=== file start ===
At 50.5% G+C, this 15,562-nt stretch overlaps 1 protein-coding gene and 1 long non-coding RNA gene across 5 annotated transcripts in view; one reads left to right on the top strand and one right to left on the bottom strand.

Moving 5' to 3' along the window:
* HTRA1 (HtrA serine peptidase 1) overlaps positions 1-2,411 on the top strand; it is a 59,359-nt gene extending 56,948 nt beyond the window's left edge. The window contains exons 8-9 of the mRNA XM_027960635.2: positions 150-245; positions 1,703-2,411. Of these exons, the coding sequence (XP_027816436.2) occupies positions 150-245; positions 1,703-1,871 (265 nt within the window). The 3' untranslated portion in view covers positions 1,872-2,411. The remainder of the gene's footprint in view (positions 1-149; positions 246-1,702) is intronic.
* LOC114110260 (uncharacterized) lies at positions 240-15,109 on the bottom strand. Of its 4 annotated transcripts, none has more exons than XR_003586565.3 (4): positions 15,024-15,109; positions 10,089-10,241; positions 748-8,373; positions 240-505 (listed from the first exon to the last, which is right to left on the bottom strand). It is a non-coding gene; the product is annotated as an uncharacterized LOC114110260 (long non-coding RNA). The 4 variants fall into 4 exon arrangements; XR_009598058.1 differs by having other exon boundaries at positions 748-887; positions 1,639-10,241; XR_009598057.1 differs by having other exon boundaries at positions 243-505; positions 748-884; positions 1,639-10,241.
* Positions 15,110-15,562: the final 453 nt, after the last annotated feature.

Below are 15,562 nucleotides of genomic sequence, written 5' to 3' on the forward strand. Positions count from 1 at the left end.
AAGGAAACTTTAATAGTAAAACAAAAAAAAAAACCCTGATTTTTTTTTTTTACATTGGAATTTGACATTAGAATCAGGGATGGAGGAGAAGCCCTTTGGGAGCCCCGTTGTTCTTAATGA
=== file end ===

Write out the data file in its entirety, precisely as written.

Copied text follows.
At 50.5% G+C, this 15,562-nt stretch overlaps 1 protein-coding gene and 1 long non-coding RNA gene across 5 annotated transcripts in view; one reads left to right on the top strand and one right to left on the bottom strand.

Moving 5' to 3' along the window:
* HTRA1 (HtrA serine peptidase 1) overlaps positions 1-2,411 on the top strand; it is a 59,359-nt gene extending 56,948 nt beyond the window's left edge. The window contains exons 8-9 of the mRNA XM_027960635.2: positions 150-245; positions 1,703-2,411. Of these exons, the coding sequence (XP_027816436.2) occupies positions 150-245; positions 1,703-1,871 (265 nt within the window). The 3' untranslated portion in view covers positions 1,872-2,411. The remainder of the gene's footprint in view (positions 1-149; positions 246-1,702) is intronic.
* LOC114110260 (uncharacterized) lies at positions 240-15,109 on the bottom strand. Of its 4 annotated transcripts, none has more exons than XR_003586565.3 (4): positions 15,024-15,109; positions 10,089-10,241; positions 748-8,373; positions 240-505 (listed from the first exon to the last, which is right to left on the bottom strand). It is a non-coding gene; the product is annotated as an uncharacterized LOC114110260 (long non-coding RNA). The 4 variants fall into 4 exon arrangements; XR_009598058.1 differs by having other exon boundaries at positions 748-887; positions 1,639-10,241; XR_009598057.1 differs by having other exon boundaries at positions 243-505; positions 748-884; positions 1,639-10,241.
* Positions 15,110-15,562: the final 453 nt, after the last annotated feature.

Below are 15,562 nucleotides of genomic sequence, written 5' to 3' on the forward strand. Positions count from 1 at the left end.
AAGGAAACTTTAATAGTAAAACAAAAAAAAAAACCCTGATTTTTTTTTTTTACATTGGAATTTGACATTAGAATCAGGGATGGAGGAGAAGCCCTTTGGGAGCCCCGTTGTTCTTAATGA